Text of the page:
My description of MacKenzie and the course of her early treatment is entirely fictional but closely resembles my work with a number of clients over the years. It illustrates a process I think of as constructing the psychotherapy narrative. Along cause-and-effect lines, we look to the painful past in order to account for present-day character traits and defenses. Past neglect and abandonment explain a present-day inability to sustain intimacy. The client and I are writing a story together, so to speak, in which she is the main character and we’re forging links between her past and present day experiences.
We don’t actually know whether the narrative we’ve written is entirely accurate, not in a factual way. We can’t say with certainty that Experience A caused Character Trait B. Rather, reconstructions in psychotherapy are a kind of fiction that we try on for size to see whether it “feels” right. Clients like MacKenzie must decide whether this historical account of her emotional life makes sense and helps her to better understand herself. If it does, she might in time learn to access the fear of abandonment, the terror of dependency that comes up when she starts to get close to the man she’s dating. In an effort to re-write her story along more emotionally satisfying lines, she might try to be brave, bear with her fears and not run from intimacy.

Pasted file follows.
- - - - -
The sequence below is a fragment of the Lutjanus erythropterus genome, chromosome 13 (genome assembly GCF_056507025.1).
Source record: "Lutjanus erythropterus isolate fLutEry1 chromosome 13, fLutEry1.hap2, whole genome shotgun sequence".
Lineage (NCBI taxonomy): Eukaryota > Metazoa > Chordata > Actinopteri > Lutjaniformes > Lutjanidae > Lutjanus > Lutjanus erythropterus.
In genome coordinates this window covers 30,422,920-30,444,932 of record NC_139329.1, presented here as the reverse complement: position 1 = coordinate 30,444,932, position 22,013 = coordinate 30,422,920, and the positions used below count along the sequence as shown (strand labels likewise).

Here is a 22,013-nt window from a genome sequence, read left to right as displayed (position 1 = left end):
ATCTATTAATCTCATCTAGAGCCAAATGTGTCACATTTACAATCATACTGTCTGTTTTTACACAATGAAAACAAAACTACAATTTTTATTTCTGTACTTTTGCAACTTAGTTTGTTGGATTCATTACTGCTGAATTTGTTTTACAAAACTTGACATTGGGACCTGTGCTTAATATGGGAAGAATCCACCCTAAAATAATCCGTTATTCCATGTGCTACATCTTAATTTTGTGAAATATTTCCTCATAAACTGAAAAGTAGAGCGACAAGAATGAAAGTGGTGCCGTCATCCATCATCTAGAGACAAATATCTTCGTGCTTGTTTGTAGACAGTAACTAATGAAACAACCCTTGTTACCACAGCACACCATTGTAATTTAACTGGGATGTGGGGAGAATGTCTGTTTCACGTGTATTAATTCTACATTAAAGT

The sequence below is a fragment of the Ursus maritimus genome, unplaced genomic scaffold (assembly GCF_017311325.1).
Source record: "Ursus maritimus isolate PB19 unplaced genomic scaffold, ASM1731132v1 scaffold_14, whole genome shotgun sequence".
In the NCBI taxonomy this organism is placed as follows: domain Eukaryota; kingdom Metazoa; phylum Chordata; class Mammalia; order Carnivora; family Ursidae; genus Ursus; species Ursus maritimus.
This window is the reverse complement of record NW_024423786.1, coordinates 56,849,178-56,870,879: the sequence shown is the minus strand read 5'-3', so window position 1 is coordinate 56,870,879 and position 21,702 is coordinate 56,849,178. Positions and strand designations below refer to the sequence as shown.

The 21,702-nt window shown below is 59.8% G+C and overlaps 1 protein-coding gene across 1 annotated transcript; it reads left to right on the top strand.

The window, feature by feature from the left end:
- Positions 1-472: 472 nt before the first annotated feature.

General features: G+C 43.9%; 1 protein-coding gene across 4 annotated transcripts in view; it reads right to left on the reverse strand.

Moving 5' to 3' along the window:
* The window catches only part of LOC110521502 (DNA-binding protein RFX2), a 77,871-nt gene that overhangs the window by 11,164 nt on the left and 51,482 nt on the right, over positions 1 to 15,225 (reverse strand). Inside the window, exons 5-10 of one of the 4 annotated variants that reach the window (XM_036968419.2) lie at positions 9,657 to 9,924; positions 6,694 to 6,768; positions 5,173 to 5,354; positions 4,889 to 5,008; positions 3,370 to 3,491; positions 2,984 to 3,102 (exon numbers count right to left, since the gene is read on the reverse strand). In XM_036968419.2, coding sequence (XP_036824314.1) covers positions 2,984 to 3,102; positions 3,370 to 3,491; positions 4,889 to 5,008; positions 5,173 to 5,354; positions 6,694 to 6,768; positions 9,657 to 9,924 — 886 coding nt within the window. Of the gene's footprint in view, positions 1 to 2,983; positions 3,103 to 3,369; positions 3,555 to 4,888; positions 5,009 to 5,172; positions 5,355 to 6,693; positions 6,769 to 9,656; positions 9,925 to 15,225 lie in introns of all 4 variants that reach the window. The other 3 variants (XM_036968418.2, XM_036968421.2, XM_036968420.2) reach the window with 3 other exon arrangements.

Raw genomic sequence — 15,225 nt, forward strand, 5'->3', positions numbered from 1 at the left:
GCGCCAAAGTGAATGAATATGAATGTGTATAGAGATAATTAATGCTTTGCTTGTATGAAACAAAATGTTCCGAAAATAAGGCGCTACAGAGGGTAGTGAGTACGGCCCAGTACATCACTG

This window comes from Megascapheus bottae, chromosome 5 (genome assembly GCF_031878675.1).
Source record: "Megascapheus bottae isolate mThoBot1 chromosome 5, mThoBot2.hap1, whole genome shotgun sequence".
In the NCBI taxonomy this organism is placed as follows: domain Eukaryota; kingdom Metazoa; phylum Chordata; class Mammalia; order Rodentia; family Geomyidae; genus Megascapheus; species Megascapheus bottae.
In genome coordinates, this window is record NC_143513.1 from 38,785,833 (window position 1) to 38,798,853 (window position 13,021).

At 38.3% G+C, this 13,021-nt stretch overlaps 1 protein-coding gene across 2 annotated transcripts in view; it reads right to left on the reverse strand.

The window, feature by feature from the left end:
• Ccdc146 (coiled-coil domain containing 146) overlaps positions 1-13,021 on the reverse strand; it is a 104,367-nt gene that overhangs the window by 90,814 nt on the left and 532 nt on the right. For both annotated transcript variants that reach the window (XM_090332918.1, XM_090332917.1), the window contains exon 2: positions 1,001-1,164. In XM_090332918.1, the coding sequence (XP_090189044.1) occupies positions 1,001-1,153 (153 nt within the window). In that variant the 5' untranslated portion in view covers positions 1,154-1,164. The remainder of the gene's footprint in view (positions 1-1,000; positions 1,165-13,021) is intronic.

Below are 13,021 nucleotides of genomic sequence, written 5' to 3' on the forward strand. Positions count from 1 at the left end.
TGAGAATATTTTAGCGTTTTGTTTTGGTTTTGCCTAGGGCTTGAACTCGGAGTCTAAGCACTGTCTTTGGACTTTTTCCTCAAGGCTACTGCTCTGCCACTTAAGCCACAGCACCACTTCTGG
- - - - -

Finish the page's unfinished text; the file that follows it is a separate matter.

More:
Whenever I write about someone like Lance Armstrong, Charlie Sheen or Anthony Weiner, some readers inevitably ask me how I can presume to diagnose someone who isn’t a client. I’m not diagnosing anyone to begin with. I don’t believe that affixing a label to anyone does much of anything other than to stigmatize. What I am actually doing is constructing a narrative in a way not entirely different from what I do with my clients. I look to the past to see whether it sheds light on the person’s present day character traits and emotional difficulties. Based on my experience with clients who’ve come from similar backgrounds, I attempt to construct a narrative. For the narcissist like Lance Armstrong, I often link early emotional trauma and the shame it causes to a characteristic set of personality traits that arise as a defense — arrogance, grandiosity, contempt, etc. It’s a theory, a psychological narrative I’ve constructed to shed light on a person I may never have met but who I “recognize” even from this distance.
The question for the reader, as it is for my clients, is whether the narrative “feels” right and helps make the person more comprehensible. So often when the media and even professional psychologists write about the celebrity narcissist, they write about them as entirely “other,” suffering from a specific mental disorder that conforms to diagnostic criteria defined by the DSM5. In constructing a narrative about these celebrities, I instead try to make sense of their behavior and personalities, to make them seem less “other” and incomprehensible, more like people who become more understandable once we step into the life narrative that shaped them.